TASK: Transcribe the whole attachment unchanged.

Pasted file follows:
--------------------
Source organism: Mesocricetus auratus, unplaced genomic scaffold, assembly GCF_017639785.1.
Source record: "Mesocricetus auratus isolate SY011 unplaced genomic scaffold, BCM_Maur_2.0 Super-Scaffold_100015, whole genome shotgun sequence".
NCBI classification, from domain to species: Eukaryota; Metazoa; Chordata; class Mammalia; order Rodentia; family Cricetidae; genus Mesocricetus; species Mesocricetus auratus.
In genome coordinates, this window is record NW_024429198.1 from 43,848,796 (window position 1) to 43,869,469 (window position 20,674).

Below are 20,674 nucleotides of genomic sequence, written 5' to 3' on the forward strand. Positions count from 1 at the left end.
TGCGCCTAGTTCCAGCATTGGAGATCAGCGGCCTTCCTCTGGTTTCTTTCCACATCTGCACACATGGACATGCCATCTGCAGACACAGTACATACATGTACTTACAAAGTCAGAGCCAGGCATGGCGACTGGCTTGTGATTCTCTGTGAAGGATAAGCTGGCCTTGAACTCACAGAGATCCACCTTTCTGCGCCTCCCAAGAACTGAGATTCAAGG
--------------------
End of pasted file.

Source organism: Mesocricetus auratus, unplaced genomic scaffold, assembly GCF_017639785.1.
Source record: "Mesocricetus auratus isolate SY011 unplaced genomic scaffold, BCM_Maur_2.0 Super-Scaffold_100015, whole genome shotgun sequence".
NCBI classification, from domain to species: Eukaryota; Metazoa; Chordata; class Mammalia; order Rodentia; family Cricetidae; genus Mesocricetus; species Mesocricetus auratus.
In genome coordinates, this window is record NW_024429198.1 from 43,848,796 (window position 1) to 43,869,469 (window position 20,674).

Below are 20,674 nucleotides of genomic sequence, written 5' to 3' on the forward strand. Positions count from 1 at the left end.
TGCGCCTAGTTCCAGCATTGGAGATCAGCGGCCTTCCTCTGGTTTCTTTCCACATCTGCACACATGGACATGCCATCTGCAGACACAGTACATACATGTACTTACAAAGTCAGAGCCAGGCATGGCGACTGGCTTGTGATTCTCTGTGAAGGATAAGCTGGCCTTGAACTCACAGAGATCCACCTTTCTGCGCCTCCCAAGAACTGAGATTCAAGG